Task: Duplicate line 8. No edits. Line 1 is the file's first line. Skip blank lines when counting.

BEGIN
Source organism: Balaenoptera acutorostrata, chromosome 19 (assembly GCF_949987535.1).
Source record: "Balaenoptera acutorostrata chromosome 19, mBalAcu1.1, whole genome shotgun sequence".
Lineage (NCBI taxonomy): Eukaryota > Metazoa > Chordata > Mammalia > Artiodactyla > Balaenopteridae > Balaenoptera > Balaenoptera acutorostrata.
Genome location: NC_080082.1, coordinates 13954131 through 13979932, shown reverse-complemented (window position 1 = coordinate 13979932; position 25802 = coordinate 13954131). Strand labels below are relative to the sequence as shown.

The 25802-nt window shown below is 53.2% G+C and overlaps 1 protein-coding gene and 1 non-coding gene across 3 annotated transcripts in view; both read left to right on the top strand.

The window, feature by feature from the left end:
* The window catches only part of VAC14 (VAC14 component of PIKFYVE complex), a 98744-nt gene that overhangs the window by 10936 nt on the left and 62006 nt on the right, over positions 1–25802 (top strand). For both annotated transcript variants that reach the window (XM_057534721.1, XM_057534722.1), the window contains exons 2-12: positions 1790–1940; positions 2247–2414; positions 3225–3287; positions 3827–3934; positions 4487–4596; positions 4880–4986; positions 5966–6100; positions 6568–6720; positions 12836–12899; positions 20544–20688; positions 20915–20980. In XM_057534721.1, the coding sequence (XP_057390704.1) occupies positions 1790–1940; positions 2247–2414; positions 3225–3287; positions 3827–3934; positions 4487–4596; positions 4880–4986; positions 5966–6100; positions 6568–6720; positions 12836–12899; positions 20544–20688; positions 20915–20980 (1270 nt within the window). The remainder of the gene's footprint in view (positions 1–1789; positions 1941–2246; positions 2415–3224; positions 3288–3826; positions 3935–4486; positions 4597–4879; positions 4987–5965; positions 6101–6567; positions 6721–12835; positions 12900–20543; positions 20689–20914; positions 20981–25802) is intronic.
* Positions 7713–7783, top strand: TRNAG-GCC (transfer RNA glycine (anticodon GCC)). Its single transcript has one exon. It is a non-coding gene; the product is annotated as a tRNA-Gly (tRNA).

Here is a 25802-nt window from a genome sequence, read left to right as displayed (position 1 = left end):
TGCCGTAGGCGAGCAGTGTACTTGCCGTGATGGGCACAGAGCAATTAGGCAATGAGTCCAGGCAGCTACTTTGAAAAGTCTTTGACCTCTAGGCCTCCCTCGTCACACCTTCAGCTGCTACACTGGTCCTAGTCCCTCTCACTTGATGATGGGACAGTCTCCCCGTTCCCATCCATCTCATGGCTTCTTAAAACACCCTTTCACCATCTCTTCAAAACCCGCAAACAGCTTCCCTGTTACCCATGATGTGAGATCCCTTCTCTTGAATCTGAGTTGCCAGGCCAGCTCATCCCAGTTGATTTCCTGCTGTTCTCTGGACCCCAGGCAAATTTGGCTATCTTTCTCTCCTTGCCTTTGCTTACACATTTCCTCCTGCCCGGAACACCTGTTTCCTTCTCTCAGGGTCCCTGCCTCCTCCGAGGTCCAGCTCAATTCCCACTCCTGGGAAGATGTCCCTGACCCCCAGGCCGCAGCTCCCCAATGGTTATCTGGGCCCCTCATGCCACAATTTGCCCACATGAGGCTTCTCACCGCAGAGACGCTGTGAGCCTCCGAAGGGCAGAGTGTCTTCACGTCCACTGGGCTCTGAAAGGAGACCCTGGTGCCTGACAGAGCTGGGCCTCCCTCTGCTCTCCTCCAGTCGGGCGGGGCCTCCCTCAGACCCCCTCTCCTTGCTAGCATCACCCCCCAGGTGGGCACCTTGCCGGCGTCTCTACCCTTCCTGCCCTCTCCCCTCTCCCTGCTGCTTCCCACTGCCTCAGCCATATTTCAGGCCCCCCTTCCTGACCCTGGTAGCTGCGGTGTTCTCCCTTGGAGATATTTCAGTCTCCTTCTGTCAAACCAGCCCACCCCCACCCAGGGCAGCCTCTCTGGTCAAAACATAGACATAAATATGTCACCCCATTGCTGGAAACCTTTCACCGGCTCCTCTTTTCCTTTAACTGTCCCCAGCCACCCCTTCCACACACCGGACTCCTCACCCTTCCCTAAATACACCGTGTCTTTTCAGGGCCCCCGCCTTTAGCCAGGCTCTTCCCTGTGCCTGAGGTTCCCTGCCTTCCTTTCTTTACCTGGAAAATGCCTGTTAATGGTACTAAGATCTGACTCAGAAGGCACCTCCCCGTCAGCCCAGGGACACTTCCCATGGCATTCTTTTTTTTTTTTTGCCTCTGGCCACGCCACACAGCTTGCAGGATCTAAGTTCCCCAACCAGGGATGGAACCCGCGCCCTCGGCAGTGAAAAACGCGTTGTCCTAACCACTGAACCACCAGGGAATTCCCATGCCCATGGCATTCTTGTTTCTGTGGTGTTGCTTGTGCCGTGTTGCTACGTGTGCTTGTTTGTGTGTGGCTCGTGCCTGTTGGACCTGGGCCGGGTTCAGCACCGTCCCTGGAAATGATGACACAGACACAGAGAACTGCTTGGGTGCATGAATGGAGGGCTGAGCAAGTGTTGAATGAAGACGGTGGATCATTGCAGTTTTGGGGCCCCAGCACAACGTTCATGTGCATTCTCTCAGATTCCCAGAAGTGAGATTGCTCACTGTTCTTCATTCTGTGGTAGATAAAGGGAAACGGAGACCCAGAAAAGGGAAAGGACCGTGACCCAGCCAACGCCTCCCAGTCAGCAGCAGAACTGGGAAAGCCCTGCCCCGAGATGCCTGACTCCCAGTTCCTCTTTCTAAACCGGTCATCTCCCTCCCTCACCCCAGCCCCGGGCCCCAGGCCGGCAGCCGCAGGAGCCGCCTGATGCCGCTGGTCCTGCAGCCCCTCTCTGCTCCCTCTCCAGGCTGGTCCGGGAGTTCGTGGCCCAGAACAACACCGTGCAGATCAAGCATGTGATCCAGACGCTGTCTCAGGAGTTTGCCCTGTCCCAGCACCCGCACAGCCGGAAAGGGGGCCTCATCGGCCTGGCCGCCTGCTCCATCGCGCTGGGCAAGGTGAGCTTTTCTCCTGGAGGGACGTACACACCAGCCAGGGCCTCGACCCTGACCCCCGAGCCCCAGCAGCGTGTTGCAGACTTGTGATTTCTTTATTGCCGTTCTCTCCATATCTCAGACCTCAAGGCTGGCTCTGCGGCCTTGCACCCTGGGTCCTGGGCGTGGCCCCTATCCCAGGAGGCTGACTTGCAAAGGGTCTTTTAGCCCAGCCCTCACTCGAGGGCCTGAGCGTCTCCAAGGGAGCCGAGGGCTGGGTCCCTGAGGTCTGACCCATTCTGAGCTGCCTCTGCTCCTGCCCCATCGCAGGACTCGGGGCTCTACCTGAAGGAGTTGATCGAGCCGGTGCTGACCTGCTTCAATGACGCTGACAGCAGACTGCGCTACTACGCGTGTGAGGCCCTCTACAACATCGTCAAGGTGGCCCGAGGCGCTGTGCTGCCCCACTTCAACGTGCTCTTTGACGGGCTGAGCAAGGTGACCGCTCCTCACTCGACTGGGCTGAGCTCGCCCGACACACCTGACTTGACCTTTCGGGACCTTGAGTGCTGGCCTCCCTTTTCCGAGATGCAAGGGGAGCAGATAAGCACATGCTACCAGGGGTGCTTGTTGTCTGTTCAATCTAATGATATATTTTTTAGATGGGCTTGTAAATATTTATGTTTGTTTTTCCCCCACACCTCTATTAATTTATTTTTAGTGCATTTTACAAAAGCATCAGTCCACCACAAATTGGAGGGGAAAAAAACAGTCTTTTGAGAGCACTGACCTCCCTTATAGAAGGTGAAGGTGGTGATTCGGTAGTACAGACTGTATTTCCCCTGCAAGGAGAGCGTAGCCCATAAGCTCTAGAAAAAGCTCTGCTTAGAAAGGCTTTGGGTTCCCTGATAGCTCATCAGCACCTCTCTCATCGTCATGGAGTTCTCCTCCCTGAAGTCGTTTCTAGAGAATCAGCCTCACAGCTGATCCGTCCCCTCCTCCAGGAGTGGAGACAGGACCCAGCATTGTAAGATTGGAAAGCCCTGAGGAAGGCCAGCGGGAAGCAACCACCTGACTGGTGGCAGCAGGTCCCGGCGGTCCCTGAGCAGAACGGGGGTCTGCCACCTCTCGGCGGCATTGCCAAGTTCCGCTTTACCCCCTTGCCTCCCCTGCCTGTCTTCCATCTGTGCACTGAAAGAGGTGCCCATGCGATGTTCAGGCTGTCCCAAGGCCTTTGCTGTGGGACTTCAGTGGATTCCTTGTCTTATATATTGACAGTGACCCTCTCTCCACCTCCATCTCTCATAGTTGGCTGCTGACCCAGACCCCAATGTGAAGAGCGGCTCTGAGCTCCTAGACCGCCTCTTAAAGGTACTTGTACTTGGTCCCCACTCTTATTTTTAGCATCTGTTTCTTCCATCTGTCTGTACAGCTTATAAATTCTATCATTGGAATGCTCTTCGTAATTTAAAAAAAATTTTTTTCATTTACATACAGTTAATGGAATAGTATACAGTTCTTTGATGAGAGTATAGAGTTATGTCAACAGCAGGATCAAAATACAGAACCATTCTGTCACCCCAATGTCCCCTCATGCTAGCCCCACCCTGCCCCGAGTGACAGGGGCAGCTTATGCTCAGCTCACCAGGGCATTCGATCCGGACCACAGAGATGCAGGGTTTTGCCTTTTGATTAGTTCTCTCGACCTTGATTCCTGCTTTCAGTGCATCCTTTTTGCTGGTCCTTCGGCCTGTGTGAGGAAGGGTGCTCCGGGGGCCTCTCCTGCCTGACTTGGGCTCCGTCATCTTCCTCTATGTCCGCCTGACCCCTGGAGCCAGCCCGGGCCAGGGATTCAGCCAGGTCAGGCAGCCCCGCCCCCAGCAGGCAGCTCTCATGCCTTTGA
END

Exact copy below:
* Positions 7713–7783, top strand: TRNAG-GCC (transfer RNA glycine (anticodon GCC)). Its single transcript has one exon. It is a non-coding gene; the product is annotated as a tRNA-Gly (tRNA).